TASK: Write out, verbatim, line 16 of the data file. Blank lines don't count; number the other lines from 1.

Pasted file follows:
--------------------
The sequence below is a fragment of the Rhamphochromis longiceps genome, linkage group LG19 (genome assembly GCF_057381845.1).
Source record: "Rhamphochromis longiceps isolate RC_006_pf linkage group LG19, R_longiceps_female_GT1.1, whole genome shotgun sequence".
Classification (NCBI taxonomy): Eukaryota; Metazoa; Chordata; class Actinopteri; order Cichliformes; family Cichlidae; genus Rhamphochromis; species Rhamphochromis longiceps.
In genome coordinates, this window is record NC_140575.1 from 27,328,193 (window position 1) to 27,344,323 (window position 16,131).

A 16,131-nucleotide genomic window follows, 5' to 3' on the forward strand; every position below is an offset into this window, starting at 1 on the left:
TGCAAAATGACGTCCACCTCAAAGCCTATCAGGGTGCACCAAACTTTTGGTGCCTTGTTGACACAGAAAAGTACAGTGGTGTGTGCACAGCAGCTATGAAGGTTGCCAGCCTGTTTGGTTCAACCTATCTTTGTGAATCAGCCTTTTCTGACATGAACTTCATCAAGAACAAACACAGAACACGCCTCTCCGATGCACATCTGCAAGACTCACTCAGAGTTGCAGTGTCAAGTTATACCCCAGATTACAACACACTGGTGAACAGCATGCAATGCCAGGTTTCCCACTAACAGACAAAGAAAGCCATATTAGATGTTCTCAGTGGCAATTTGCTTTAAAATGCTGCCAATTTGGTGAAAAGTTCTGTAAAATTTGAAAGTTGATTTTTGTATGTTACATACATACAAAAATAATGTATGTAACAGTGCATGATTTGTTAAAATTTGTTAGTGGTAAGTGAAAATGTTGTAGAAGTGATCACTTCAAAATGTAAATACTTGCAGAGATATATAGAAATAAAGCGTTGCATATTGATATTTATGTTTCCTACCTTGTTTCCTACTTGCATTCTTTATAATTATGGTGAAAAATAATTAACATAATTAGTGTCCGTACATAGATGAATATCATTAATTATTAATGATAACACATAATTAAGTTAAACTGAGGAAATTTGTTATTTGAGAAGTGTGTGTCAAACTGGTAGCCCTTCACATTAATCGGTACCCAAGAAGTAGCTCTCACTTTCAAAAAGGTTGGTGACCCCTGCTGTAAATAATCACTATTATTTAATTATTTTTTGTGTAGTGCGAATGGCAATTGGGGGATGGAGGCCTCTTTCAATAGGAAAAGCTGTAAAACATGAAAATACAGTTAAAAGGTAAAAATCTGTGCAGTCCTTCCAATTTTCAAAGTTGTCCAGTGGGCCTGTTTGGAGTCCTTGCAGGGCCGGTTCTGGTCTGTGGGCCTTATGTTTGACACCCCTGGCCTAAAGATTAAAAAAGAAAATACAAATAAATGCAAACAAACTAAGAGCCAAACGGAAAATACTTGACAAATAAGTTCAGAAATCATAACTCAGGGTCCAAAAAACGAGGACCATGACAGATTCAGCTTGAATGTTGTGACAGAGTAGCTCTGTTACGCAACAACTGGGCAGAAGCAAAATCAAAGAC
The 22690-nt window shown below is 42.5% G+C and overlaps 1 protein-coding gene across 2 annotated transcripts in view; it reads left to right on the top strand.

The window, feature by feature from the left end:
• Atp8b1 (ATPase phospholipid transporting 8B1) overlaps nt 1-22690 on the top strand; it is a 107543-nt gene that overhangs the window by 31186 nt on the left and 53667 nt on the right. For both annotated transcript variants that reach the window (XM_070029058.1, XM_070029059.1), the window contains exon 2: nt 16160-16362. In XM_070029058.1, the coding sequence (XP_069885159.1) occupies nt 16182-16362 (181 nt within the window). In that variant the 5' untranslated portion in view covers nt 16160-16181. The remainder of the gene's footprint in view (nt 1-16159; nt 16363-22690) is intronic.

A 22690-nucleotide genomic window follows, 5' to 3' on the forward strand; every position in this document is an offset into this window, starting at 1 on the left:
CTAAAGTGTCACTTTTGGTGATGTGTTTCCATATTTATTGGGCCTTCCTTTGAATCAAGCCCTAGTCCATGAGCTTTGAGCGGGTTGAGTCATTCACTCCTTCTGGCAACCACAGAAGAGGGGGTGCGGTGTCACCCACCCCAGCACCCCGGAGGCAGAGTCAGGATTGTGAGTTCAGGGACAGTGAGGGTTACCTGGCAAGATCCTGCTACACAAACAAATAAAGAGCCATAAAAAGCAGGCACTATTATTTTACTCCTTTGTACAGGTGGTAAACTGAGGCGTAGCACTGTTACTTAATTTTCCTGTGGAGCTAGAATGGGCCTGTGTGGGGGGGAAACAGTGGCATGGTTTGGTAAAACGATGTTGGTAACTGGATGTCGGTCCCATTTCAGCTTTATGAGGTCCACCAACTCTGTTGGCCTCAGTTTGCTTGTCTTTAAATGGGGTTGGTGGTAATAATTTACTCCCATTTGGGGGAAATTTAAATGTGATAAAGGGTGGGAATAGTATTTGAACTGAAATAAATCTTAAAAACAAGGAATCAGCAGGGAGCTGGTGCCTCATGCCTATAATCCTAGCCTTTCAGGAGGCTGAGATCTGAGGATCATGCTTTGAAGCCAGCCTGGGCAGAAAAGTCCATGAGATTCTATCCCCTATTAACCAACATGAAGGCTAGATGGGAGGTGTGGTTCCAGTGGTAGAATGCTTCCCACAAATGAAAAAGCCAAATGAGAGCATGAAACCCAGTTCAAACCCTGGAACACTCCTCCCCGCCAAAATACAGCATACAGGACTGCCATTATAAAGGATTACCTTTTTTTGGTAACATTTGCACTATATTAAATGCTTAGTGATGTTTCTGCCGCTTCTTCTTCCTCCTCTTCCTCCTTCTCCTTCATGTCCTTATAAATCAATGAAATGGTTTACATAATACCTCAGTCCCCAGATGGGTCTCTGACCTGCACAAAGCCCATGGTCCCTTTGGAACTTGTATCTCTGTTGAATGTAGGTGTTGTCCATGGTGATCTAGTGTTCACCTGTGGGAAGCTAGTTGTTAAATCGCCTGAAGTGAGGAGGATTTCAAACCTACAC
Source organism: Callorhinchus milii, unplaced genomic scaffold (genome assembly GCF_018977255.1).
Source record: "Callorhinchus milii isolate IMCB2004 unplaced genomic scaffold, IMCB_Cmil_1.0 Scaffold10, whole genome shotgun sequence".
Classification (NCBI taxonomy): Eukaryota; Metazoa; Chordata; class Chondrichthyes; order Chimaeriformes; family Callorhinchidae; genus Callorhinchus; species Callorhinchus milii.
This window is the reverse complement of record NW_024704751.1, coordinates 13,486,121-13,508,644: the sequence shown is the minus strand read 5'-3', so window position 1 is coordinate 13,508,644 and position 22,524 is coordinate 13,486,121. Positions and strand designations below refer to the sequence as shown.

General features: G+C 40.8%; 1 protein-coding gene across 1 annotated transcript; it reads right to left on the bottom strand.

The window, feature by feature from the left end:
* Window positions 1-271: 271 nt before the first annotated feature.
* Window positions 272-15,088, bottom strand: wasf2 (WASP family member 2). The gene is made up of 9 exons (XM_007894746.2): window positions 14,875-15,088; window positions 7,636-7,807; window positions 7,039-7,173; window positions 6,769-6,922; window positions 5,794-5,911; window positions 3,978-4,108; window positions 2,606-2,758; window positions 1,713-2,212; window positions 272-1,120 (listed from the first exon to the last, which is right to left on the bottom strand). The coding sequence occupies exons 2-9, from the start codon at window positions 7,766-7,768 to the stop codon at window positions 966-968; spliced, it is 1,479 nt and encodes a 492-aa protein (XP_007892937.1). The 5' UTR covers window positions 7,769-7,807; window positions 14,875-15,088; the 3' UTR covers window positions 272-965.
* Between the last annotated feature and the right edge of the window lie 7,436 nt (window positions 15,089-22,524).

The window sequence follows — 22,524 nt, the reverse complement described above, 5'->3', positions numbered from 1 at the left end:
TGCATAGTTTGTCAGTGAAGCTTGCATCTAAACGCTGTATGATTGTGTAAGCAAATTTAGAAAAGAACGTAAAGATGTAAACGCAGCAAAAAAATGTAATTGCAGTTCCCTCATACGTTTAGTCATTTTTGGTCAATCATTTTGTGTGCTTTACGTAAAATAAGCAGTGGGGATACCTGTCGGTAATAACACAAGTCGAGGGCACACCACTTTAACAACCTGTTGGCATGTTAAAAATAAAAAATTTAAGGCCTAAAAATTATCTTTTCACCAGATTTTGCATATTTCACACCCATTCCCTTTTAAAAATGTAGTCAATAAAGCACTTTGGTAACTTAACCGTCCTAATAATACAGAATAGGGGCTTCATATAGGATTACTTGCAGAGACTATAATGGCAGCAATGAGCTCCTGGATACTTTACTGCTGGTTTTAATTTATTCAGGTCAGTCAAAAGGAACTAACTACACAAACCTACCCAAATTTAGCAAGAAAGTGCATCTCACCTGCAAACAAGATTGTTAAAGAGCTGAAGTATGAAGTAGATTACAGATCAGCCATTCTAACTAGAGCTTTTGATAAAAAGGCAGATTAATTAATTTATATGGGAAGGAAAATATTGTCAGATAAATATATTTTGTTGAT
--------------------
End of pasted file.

General features: G+C 40.8%; 1 protein-coding gene across 1 annotated transcript; it reads right to left on the bottom strand.